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IDC is most common form of breast cancer, representing 80 per cent of all diagnoses

To commemorate the Breast Cancer Awareness Month of October, Dr Koppiker has also emphasized the importance of early detection of breast cancer as the only key to reducing mortality from this rapid disease.

Written by Anuradha Mascarenhas | Pune |
Updated: October 23, 2021 1:20:51 pm
Breast Cancer Awareness Month, breast cancer, signs and symptoms of breast cancer, breast cancer screening, breast cancer lumps, indian express newsOctober is observed as a breast cancer awareness month across the world(Photo: Getty/Thinkstock)

AN AUDIT of at least 1,000 breast cancer patients in the city with their clinical and follow-up data for the first time shows that 80 per cent are of those with infiltrating ductal carcinoma (IDC), the most common and harmful form of breast cancer.

October is observed as a breast cancer awareness month across the world and with the incidence of breast cancer in the Indian population projected to grow to 1.7 million in 1.25 billion population by 2035, studying the molecular and genetic aspects of the disease specific to the Indian population is crucial.

In Pune, an effort was taken by the Prashanti Cancer Care Mission (PCCM) to set up a breast biobank – the first of its kind in the city – to document clinical information of breast cancer patients to aid in the understanding of the disease.

The number of patients visiting PCCM has been rising since its inception in 2010. The tissue and data biobank was set up in 2018 to build a retrospective cohort of breast cancer patients that have been diagnosed and treated at PCCM.

With this alarming death rate, early diagnosis, novel interventional strategies need to be integrated with the clinical management to combat the disease’s progression, recurrence and death, Dr C B Koppiker, onco-surgeon and founder of PCCM told The Indian Express.

The biobank holds clinical history, diagnostic images, treatment and follow-up information along with tissue specimens of tumour and in a few cases, contralateral normal breast tissue. No personal details are stored to protect patient identity.

The incidence-to-mortality rate in breast cancer cases in India is the highest, making it important to study and understand the disease trends in the Indian context. With this alarming death rate, early diagnosis, novel interventional strategies need to be integrated with the clinical management to combat the disease’s progression, recurrence and death, Dr C B Koppiker, onco-surgeon and founder of PCCM told The Indian Express.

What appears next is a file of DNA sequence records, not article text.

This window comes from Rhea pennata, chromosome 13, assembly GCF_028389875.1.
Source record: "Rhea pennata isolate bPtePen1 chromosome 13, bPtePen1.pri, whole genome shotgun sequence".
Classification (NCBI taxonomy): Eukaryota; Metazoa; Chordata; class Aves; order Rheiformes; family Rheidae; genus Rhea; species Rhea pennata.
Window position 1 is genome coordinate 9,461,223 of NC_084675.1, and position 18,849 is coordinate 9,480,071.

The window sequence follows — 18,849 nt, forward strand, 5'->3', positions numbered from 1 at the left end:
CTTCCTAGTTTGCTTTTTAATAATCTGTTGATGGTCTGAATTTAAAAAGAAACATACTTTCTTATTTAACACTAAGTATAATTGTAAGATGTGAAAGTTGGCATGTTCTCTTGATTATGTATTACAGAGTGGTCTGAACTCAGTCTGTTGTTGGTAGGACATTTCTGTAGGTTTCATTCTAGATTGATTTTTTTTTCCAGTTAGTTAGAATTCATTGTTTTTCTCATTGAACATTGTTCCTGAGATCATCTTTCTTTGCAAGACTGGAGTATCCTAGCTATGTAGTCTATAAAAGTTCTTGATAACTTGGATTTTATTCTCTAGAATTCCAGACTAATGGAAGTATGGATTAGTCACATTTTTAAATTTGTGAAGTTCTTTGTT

Patients are followed up at the time of their diagnosis followed by yearly follow-ups after treatment.
The biobank has aided translational research at the initiation of the Centre for Translational Research (CTCR); a joint initiative of PCCM with the Indian Institute of Science Education and Research, Pune (IISER).

“It is a valuable resource to evaluate and understand breast cancer aetiology in an Indian cohort and to the breast cancer research community at large,” said Dr Madhura Kulkarni, senior scientist and DBT-Ramalingaswami fellow with the CTCR.

The audit of data assessed a total of 994 clinical records of which 883 were malignant breast tumours. Of these 799 cases were due to IDC disease.

“This audit has been done for the first time since the establishment of the biobank,” Dr Kulkarni added.
The research team has been working on cost-effective markers to identify Triple-Negative Breast Cancer (TNBC) patients that may benefit from the chemotherapy from the ones who may not. Triple-Negative Breast Cancer (TNBC) is an aggressive subtype of breast cancer with high incidence in younger women, Dr Kulkarni said.

Some of the patients showed great response to chemotherapy with complete remission.
The research to validate the predictive value of infiltrating immune cells (TILs) is underway worldwide. PCCM as well has undertaken research towards understanding the importance of TILs towards the prognosis of TNBC patients in India.

To commemorate the Breast Cancer Awareness Month of October, Dr Koppiker has also emphasized the importance of early detection of breast cancer as the only key to reducing mortality from this rapid disease.

He also broke the common myth that breast cancer can occur only in older age groups.
The percentage of women between 30-40 years of being detected with the disease has more than doubled in the last two decades. In recent times about 50% of women diagnosed with breast cancer each year are below 50 years of age, he said.

“Women should be aware of advanced technologies like Vacuum-Assisted Breast Biopsy (VABB)” which are highly beneficial in the diagnosis of breast cancer disease. It helps sample and diagnose even the smallest of lesions which are often not sampled in regular biopsies. Additionally, VABB is also one of the safest means to remove benign lumps, which commonly occur among women… As October marks Breast Cancer Awareness Month, we urge women to pay attention to their breast health, keep a watch on symptoms that may indicate the need for medical diagnosis and not fear treatment as advanced solutions such as VABB offer much ease in breast cancer diagnosis and treatment,” he added.

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